2nd Pelagic Bird Survey-3rd & 4th April 2021

Trip Report

In search of … the careless vagabonds of the sea.

On 03, April 2021, a team of 16 birders of Birdwatcher’s Society (BWS) took to the sea in pursuit of pelagic birds off Bakhali coast into the Bay of Bengal. The first such expedition in the Bay of Bengal was conducted by BWS in Dec 2020. That too was a two-day exploration.

Bay of Bengal forms a large marine ecosystem, empowered by the tributaries of the largest delta of the planet. Major rivers like the Ganges, Brahmaputra, Mahanadi, Godavari, Krishna and Cauvery discharge millions of litres of water per day into the Bay of Bengal. This marine ecosystem stretches from West Bengal and extends till the southernmost point in Tamil Nadu which is nearly 50% of India’s coastline. In spite of its vastness, the Bay of Bengal has remained data deficient since very few detailed surveys have been conducted in the past. Over the years pelagic bird data have been useful to study the structural and functional changes in marine eco systems. BWS has been trying to contribute to the scientific pursuits,
through its initiatives, to unravel the mystery of the Bay.

The pelagic birds are rarely seen as they do not venture towards the land except for breeding. Consequently they are amongst the most poorly known birds, as not only are they difficult to find, much less follow and observe in the vastness of the open ocean. They do sometime get blown into the landmass by storms & cyclones. During the cyclone Phani, Bulbul and Amphan few birds were rescued from places such as Rajarhat, Dankuni and Midnapore.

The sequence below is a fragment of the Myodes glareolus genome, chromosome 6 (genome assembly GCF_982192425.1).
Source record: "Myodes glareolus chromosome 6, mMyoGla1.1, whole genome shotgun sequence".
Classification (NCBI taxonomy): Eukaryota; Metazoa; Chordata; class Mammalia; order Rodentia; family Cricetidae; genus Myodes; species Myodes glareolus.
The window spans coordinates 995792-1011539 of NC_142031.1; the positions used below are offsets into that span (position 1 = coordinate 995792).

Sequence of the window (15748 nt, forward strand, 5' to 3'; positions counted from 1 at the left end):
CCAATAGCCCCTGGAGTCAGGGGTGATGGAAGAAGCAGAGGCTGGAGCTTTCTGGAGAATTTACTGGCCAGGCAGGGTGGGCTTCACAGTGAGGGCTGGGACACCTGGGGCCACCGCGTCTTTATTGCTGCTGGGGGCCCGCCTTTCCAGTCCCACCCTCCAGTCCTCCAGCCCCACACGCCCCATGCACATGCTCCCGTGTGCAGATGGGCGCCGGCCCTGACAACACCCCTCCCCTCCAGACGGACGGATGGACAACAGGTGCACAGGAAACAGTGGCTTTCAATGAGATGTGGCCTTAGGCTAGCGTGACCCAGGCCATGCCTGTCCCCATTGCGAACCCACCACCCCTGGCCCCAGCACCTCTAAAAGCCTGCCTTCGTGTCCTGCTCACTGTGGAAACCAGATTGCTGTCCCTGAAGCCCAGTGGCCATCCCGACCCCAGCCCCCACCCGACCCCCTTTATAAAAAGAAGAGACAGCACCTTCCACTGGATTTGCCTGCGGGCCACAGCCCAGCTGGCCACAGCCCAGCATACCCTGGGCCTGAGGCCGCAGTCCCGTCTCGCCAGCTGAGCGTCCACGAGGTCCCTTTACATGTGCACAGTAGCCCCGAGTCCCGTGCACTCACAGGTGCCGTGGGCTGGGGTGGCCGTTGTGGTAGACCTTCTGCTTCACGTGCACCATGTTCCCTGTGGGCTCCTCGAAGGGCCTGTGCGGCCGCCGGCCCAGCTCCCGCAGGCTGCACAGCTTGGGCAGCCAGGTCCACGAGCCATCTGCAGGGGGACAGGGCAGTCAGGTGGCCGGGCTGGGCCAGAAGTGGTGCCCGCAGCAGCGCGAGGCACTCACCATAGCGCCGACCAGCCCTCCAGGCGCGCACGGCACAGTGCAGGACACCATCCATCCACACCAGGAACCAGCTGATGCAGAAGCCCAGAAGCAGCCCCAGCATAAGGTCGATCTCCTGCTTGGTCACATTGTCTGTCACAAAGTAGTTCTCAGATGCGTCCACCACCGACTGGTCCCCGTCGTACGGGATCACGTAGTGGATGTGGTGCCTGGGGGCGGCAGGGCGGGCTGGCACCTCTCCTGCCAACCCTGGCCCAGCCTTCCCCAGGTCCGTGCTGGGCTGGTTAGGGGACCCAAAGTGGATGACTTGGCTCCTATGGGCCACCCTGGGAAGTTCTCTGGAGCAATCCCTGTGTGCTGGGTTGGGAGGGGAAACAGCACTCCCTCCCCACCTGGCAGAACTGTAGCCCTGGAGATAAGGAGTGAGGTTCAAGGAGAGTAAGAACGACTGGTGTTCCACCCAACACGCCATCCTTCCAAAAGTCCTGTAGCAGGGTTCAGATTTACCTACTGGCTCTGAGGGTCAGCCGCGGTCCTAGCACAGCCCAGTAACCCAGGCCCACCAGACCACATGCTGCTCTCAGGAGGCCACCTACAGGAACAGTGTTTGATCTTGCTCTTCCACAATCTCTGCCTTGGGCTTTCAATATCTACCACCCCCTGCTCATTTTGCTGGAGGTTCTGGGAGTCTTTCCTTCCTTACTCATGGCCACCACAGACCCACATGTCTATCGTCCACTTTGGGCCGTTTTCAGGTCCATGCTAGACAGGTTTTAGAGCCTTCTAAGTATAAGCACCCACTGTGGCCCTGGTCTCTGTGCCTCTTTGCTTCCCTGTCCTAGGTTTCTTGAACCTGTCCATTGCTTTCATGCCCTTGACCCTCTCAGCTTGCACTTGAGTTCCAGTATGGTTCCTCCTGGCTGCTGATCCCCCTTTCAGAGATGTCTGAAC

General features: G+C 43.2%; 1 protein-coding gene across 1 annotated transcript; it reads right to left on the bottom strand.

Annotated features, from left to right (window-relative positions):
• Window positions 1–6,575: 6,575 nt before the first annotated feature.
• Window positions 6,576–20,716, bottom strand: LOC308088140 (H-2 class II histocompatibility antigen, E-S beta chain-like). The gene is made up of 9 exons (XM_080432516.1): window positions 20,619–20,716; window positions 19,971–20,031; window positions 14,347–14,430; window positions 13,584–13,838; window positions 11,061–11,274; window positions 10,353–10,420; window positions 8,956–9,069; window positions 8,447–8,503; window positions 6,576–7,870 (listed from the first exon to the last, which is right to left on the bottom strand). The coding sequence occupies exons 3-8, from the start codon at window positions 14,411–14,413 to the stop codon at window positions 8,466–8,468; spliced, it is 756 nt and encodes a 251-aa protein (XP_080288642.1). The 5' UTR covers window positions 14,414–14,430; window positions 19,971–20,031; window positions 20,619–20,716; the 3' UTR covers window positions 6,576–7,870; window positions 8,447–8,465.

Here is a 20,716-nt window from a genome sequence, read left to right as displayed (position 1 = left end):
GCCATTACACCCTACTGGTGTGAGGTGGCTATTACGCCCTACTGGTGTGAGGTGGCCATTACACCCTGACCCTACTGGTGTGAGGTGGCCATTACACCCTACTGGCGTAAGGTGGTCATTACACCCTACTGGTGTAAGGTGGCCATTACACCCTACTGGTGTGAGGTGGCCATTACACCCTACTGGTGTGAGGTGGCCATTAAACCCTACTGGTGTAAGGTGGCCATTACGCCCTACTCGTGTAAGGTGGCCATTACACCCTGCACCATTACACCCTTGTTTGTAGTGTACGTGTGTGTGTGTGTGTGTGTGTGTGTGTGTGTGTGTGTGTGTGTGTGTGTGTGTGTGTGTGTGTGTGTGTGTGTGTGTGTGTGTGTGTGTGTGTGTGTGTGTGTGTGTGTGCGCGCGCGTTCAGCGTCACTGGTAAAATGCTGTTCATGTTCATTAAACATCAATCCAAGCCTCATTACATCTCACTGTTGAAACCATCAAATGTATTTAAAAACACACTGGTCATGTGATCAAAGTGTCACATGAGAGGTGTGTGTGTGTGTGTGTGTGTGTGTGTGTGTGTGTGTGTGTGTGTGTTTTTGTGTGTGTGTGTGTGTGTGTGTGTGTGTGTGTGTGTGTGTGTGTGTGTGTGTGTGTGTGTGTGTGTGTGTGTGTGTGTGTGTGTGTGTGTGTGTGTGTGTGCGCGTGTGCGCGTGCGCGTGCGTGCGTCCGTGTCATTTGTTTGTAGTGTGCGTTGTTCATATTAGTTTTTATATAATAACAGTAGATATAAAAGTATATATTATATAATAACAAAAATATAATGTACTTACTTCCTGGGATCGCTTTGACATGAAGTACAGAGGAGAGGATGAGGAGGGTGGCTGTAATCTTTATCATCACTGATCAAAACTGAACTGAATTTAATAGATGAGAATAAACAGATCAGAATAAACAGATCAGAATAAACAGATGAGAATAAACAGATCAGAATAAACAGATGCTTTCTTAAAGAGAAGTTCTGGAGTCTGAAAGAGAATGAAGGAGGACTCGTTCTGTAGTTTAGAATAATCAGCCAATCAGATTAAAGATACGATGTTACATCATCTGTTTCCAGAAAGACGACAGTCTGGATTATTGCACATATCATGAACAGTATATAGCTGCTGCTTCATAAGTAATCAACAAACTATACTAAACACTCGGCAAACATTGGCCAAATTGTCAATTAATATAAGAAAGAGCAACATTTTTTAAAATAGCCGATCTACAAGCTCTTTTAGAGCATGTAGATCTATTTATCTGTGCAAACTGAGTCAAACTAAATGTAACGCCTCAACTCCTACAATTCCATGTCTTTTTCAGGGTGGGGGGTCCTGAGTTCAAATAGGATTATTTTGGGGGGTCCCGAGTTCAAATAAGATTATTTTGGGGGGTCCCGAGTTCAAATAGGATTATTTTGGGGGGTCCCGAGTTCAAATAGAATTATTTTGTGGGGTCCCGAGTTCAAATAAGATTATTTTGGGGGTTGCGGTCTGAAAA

Dr Anirban Bhaduri (BWS Member) photographed, from his terrace, a Great Frigatebird (Fregata minor) blown towards Rajarhat during cyclone Amphan in May 2020. Few more observations were reported post Amphan from Hooghly as well. Great Frigatebirds also known as Man o’-war birds, have an ill-deserved reputation as full-time pirates because they are often seen chasing other seabird species, particularly boobies, to commandeer a meal. Apart from Kolkata similar sightings, in India, have been reported from the coastal regions of Tamil Nadu & Kerala.

Great Frigatebird (Fregata minor) – (IUCN – Least concern): A large black seabird that holds its wings in a distinctive crook. The long, forked tail may appear pointed when folded. Males are all black with a red throat pouch. Females have a white breast. Immatures have a white head and breast. Found in Indian Ocean, Indonesian Seas, South China Sea. Main food flying fish and squid. Pic credit: Dr Anirban Bhaduri – Sanjeevani Gardens, 21-22 May 2020

The 16 members of the BWS team consisted of young and old, the wise and bold, the witty and the nutty, also the sporty and the hefty (sic). Led by Major B Parihar the team embarked on its journey in the not so early hours of 03April. Breakfast was served on the move, a much sought tea stop and hygiene break at Diamond Harbour enroute to destination. Arriving just in time for the much sought after lunch at Banashree, Bakhali.

Maj Parihar capturing the smiles at the start of the trip

Maj Parihar with the team members

Maj Parihar with the team members